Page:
, Muskogee, OK

Local News

December 2, 2012

Sequoyah firings lead to lawsuit

Cherokee ex-chief handling case against tribe

— Former Cherokee Principal Chief Chad Smith has filed a wrongful termination lawsuit despite dismissals of all of his previous wrongful termination lawsuits against the Cherokee Nation.

The lawsuit, in which Smith is representing three former Sequoyah School administrators, names Principal Chief Bill John Baker, Chief of Staff Chuck Hoskins Sr. and Executive Director of Education Neil Morton as defendants.

Geary Don Crofford, Teresia Knott and Louie Jackson, the former employees, allege the defendants denied pre-termination due process, breached their employment agreements and perpetuated fraud on them by “promoting a subterfuge referred to as ‘reorganization’ to terminate their employment and terminating them without authority.”

In response, CN Director of Communications Amanda Clinton said, “We have faith in the Cherokee Nation’s courts and are confident they will find this case without merit.”

Crofford, who was the dean of academics for Sequoyah Schools, said he received his notice of termination in June 2012, following the November 2011 election of principal chief.

Crofford said he was told his termination was due to reorganization of his department, resulting in his and two other terminations and the creation of a principal position and an athletic director position.

“What they did was fire the top four administrators and replace them with someone new — same job functions, different titles,” he said.

But Crofford alleges the changes were made not to reorganize, but to create room for people of Baker’s choice.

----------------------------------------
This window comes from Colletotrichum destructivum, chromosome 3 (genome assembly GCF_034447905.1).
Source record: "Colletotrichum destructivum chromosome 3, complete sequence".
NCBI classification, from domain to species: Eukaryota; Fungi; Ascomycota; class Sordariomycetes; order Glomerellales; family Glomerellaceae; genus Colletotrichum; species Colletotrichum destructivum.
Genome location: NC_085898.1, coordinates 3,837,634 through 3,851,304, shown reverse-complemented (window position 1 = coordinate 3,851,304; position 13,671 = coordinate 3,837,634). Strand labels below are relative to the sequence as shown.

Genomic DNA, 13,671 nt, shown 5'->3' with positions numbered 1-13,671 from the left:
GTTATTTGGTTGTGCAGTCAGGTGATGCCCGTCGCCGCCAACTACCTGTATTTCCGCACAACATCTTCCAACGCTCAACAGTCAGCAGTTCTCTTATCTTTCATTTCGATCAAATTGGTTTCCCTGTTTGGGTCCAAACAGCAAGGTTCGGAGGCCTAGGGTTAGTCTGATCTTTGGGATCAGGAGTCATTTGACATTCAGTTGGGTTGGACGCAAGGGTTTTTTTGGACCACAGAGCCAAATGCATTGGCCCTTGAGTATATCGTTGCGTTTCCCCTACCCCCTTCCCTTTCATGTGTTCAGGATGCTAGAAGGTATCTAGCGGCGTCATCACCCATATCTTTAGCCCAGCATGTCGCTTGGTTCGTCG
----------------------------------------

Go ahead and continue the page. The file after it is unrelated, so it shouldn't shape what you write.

“They were making room for certain people,” he said. “The new principal was a Baker supporter.”

Crofford and the other two plaintiffs have asked for reinstatement of employment, general damages, special damages and punitive damages, according to court documents.

Crofford said his termination cost him a big difference in salary.

“I’m a teacher at Woodall Schools now,” he said. “And that was definitely a huge change.”

Crofford said he also applied for other positions with the Cherokee Nation after his termination and was given the “runaround.”

Smith said that of the several lawsuits for wrongful termination he has filed on behalf of former Cherokee Nation employees, only two lawsuits remain active, including the suit on behalf of Crofford, Knott and Jackson.

In January, Smith filed a suit on behalf of Felicia Olaya, Rachel McAlvain, Paula Ragsdale, Sammye Rusco and Tamsye Dreadfulwater.

That suit was dismissed earlier this year but is now in the appeals process, Smith said.

“I have had five cases kicked out of the Employee Appeal Board because of jurisdiction,” he said. “Four were remanded for hearings by the Supreme Court, and all four were dismissed again by a 2-1 vote by the EAB and are on appeal again.”

Reach Wendy Burton at (918) 684-2926 or

Text Only
Local News
AP Video
Netanyahu Vows to Destroy Hamas Tunnels Obama Slams Republicans Over Lawsuit House Leaders Trade Blame for Inaction Malaysian PM: Stop Fighting in Ukraine Cantor Warns of Instability, Terror in Farewell Ravens' Ray Rice: 'I Made a Huge Mistake' Florida Panther Rebound Upsets Ranchers Small Plane Crash in San Diego Parking Lot Busy Franco's Not Afraid of Overexposure Fighting Blocks Access to Ukraine Crash Site Dangerous Bacteria Kills One in Florida Workers Dig for Survivors After India Landslide Texas Scientists Study Ebola Virus Smartphone Powered Paper Plane Debuts at Airshow Southern Accent Reduction Class Cancelled in TN

Should a federal judge have the power to strike down Oklahoma's ban on gay marriage?

     View Results
Featured Ads

Click HERE to read all your Parade favorites including Hollywood Wire, Celebrity interviews and photo galleries, Food recipes and cooking tips, Games and lots more.